I learned a big lesson that day about being ready. Most great images are missed because we do not have the camera with us. We stow it away in our bags or forget it in the hotel. That’s a form of laziness that I am guilty of too often. Carry your camera with you at all times in ready mode, and your chances of capturing a winner increase markedly.
One of the greatest challenges of photography is perspective. If you enter a photo contest, you must believe that you are offering something fresh. I read in a photography magazine that since the invention of photography just prior to the Civil War, it is estimated that some 12 trillion images have been shot. Now that nearly all of us are shooting using digital technologies, I would guess that this number will double rather soon given the ease of hitting the delete button.
While happily working on the book In the Footsteps of Grant and Lee: Wilderness to Cold Harbor with Overland Campaign authority and author Gordon Rhea, it was my goal to find new ways to look at these great Virginia battlefields. Threatened by sprawl as they are, there are still many wonderful sites that feel like 1864. How to depict the North Anna River was one of my greatest challenges, so I decided to make it one of my first attempts.
Standing on the river’s bank at Lee’s Ox Ford salient on a 28-degree October morning, I decided to wade out into the rushing river. With my camera on a tripod and water rushing across my chest, I shot an image that spoke to how the river was a barrier.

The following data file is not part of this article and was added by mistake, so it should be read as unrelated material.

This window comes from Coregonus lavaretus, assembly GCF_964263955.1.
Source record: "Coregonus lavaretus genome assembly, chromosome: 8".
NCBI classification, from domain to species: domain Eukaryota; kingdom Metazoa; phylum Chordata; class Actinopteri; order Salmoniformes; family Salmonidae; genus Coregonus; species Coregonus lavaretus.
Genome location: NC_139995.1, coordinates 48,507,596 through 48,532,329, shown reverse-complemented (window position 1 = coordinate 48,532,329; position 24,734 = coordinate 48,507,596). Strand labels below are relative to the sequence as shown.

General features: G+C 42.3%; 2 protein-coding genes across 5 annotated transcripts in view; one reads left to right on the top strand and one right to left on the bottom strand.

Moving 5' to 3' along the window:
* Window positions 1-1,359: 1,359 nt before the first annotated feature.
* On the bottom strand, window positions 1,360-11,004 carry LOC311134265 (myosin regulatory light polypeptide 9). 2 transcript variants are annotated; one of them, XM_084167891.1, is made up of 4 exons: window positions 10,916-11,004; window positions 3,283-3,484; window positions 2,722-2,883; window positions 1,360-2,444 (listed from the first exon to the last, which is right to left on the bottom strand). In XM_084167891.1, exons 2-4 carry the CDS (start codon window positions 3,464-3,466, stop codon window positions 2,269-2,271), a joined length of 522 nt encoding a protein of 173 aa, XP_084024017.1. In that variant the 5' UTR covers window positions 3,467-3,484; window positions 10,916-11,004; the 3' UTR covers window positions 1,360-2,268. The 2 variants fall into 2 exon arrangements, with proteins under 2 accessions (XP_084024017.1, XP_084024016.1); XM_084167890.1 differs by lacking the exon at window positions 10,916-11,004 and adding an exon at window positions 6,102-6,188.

Finding your own perspective is important to growing as a photographer. Everybody is different, and that’s why you should take more photos.
At one of my recent book signings, I had older gentleman open one of my books and say with a smile, “That’s a Heisey photo there.” Playing dumb, I replied, “Why so?”
“The weather must have been awful – icy, cold and gloomy. That’s your signature.”
I had never really given it that much thought, but he was correct. I love shooting when the weather is terrible – pouring rain, driving snow, frigid temps, foggy mornings. The more I learn about weather, and its effect on light and the landscape, the better my images seem to speak. Bad weather is good weather.
Many contest images are taken on sunny days. If your goal is to stand out, it might not hurt to shoot in weather that others find unappealing.
No way can I explain what passion is. For sure I feel passion for photography and Civil War battlefields. Finding a spider web, or experiencing a blood red sunset where battle raged 150 years ago makes my heart pound. But passion is something more.
Not long after I started photographing battlefields, I traveled the few miles from my home to Gettysburg. It was July 3 and at 6 a.m., it was already in the mid-80s. I like it hot.
As I shot near the Virginia Memorial, I noticed an older man walking slowly back across the field the same way Pickett’s men had done long ago. He came walking towards me with tears streaming down his face.
“Where are you from sir,” I asked. “San Antonio,” he said, adding. “I drove 22 straight hours to get here. I had to walk this battlefield on this day. What an amazing place this battlefield is.”
“Sure is,” I said shaking his hand. Wow, I thought to myself.
That day I learned what passion is. It comes when we are met on a great battlefield. I contend that whether Reb or Yank, our cameras are great ways to save those emotions.